And so I think they basically were completely unprepared for what they kind of unwrapped, without really considering the unintended consequences, and I don't think it makes us any safer.


    One of the other moves the Trump administration made over the weekend was to announce a reorganization of the National Security Council, which, in effect, appears to downgrade the role of the director of national intelligence, and also the chairman of the Joint Chiefs of Staff.

    They had also downgraded the role of the CIA director, but they now in the last — today have restored that. How do you read that move on the part of President Trump?


    Well, I teach about decision-making, so I have been thinking about this.

    And I think it also wasn't thought out, and partially because — we have heard a lot of stories about how the transition really wasn't done very well. I have been transitioned into and I have done the transitioning. It's a fascinating process of turning over the crown jewels when it's done properly. That didn't happen.

    And so I think they didn't understand how the system works, and, in fact, downgrading the role of the chairman of the Joint Chiefs. Maybe they think they already have too many generals, but the bottom line is that it's important for that person to be in the meetings no matter what.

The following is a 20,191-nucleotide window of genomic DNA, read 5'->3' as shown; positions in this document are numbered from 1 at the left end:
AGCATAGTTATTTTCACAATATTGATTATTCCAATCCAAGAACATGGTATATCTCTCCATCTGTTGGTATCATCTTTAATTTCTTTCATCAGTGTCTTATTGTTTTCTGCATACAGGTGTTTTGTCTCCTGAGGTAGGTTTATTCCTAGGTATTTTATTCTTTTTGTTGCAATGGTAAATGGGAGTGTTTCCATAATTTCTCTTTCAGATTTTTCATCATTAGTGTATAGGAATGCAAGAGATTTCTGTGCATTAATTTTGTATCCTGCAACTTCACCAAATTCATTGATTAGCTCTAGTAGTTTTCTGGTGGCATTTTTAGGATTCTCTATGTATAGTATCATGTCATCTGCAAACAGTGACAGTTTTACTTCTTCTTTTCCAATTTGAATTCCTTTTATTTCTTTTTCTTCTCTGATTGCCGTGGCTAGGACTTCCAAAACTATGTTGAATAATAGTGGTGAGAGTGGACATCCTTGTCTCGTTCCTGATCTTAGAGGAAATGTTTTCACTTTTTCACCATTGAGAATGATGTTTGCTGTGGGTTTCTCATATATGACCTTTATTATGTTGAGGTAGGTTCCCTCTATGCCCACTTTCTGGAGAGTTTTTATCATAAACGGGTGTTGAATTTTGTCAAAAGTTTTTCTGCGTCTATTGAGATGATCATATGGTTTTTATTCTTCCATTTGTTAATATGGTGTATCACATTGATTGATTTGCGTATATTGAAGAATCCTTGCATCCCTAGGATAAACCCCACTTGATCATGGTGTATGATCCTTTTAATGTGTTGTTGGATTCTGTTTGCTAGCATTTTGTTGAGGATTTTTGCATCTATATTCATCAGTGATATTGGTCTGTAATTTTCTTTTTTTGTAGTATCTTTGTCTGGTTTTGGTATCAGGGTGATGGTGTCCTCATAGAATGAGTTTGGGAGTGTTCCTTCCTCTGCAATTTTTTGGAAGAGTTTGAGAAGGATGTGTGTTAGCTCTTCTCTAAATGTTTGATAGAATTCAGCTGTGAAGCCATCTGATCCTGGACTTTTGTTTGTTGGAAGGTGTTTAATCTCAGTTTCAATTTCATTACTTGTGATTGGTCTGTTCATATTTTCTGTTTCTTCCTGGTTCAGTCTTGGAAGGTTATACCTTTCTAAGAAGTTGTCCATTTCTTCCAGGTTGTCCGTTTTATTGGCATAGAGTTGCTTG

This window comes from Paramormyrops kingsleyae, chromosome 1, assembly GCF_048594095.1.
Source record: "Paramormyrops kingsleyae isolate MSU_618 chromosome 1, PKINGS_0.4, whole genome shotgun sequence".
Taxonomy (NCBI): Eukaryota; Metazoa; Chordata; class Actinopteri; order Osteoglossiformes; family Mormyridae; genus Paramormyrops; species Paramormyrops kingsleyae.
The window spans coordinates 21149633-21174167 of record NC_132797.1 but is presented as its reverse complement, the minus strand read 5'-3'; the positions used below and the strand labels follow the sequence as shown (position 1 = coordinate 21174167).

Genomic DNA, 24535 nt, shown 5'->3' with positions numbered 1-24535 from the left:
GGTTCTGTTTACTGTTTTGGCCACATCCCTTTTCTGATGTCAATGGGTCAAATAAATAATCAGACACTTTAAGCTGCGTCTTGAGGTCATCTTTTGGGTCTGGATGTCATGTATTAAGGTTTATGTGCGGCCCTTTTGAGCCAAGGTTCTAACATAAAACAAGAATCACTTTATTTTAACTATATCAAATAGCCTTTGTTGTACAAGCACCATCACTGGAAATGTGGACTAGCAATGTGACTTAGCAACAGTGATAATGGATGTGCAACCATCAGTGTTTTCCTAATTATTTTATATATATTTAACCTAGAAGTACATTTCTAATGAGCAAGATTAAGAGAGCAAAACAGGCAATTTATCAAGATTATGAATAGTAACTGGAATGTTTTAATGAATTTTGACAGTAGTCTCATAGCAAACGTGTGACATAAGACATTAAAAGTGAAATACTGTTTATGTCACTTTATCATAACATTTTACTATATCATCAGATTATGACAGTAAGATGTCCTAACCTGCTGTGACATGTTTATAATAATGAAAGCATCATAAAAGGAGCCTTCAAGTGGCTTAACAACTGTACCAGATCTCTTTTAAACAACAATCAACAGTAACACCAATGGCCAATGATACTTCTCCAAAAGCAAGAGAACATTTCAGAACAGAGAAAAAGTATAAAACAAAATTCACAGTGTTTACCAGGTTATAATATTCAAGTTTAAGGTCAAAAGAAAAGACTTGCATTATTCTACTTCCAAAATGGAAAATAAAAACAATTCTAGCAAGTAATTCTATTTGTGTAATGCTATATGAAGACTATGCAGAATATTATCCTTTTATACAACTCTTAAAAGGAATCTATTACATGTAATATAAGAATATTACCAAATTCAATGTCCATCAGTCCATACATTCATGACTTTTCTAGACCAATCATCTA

And what they have done is say only when it's really necessary, decided by the national security adviser, and the same for the director of national intelligence. It's important to know the intelligence and the response of the military.


    The other change they made was to add Steve Bannon, who is a senior adviser to the president, to the — the campaign adviser — add him to the National Security Council attendees, principals — I guess you call it principals list.

    Their argument is, well, the Obama administration had people like David Axelrod and others who sat in on national security meeting.


    That — you know, frankly, that is the most outrageous thing that they have done, is to add somebody with an extreme ideology to those that are supposed to be making decisions based on U.S. national interests, not on ideology.

    And it's one thing to have one of the advisers come in on occasion when the issue is some combination of domestic and foreign policy, but not to have somebody with the views of Bannon that we now hear to be there all the time.

    And the troublesome part about all this is, what is the circle around the president? Who does he listen to? And the examples that we have had, whether it's now with the immigration executive action or just generally, is the decision-making process.

    We're not a new country. We have had a decision-making process. And they have, in fact, developed something different. And, Judy, I thought the following. Disruption is not a bad thing for bureaucracy. Destruction, however, is very dangerous.

    And so what we have seen in the last week, I think, is dangerous.


    Very quickly, last question. Impression of Rex Tillerson, who is the president's designee to be the next secretary of state?


    Well, I have met him. I think he's a very fine person. He's been a very good CEO of Exxon.

    The question is how he's going to operate within this particular setup, how he's going to work with the State Department, where a top group of people have left who are some of the operational people, and then how is he going to define what the roles of the State Department is?


    Madeleine Albright, former secretary of state, thank you very much for talking with us.


    Great to be with you. Thank you.